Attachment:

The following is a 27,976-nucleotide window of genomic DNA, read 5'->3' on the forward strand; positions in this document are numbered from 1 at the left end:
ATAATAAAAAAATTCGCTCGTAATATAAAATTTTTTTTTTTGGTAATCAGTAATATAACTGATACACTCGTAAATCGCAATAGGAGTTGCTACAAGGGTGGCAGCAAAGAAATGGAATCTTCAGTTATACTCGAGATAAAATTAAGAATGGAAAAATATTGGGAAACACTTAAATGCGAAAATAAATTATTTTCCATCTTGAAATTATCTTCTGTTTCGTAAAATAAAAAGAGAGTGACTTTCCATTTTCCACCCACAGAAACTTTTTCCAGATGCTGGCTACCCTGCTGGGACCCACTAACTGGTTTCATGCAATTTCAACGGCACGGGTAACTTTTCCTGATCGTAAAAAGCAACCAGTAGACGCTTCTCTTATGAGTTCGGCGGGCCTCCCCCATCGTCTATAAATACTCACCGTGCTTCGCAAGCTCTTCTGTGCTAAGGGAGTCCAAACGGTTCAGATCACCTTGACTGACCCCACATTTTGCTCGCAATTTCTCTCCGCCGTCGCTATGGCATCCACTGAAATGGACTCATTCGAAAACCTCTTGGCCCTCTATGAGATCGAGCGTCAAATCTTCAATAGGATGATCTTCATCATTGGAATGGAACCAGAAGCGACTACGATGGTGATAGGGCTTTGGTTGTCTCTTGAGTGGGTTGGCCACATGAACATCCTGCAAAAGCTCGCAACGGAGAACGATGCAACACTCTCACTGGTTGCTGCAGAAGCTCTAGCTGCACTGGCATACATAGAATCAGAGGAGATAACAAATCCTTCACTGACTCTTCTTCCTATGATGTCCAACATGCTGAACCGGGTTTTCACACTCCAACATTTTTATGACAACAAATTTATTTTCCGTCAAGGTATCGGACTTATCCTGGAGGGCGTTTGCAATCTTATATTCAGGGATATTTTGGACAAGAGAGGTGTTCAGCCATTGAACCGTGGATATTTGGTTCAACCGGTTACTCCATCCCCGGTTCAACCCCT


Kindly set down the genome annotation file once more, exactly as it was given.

The following is a 27,976-nucleotide window of genomic DNA, read 5'->3' on the forward strand; positions in this document are numbered from 1 at the left end:
ATAATAAAAAAATTCGCTCGTAATATAAAATTTTTTTTTTTGGTAATCAGTAATATAACTGATACACTCGTAAATCGCAATAGGAGTTGCTACAAGGGTGGCAGCAAAGAAATGGAATCTTCAGTTATACTCGAGATAAAATTAAGAATGGAAAAATATTGGGAAACACTTAAATGCGAAAATAAATTATTTTCCATCTTGAAATTATCTTCTGTTTCGTAAAATAAAAAGAGAGTGACTTTCCATTTTCCACCCACAGAAACTTTTTCCAGATGCTGGCTACCCTGCTGGGACCCACTAACTGGTTTCATGCAATTTCAACGGCACGGGTAACTTTTCCTGATCGTAAAAAGCAACCAGTAGACGCTTCTCTTATGAGTTCGGCGGGCCTCCCCCATCGTCTATAAATACTCACCGTGCTTCGCAAGCTCTTCTGTGCTAAGGGAGTCCAAACGGTTCAGATCACCTTGACTGACCCCACATTTTGCTCGCAATTTCTCTCCGCCGTCGCTATGGCATCCACTGAAATGGACTCATTCGAAAACCTCTTGGCCCTCTATGAGATCGAGCGTCAAATCTTCAATAGGATGATCTTCATCATTGGAATGGAACCAGAAGCGACTACGATGGTGATAGGGCTTTGGTTGTCTCTTGAGTGGGTTGGCCACATGAACATCCTGCAAAAGCTCGCAACGGAGAACGATGCAACACTCTCACTGGTTGCTGCAGAAGCTCTAGCTGCACTGGCATACATAGAATCAGAGGAGATAACAAATCCTTCACTGACTCTTCTTCCTATGATGTCCAACATGCTGAACCGGGTTTTCACACTCCAACATTTTTATGACAACAAATTTATTTTCCGTCAAGGTATCGGACTTATCCTGGAGGGCGTTTGCAATCTTATATTCAGGGATATTTTGGACAAGAGAGGTGTTCAGCCATTGAACCGTGGATATTTGGTTCAACCGGTTACTCCATCCCCGGTTCAACCCCT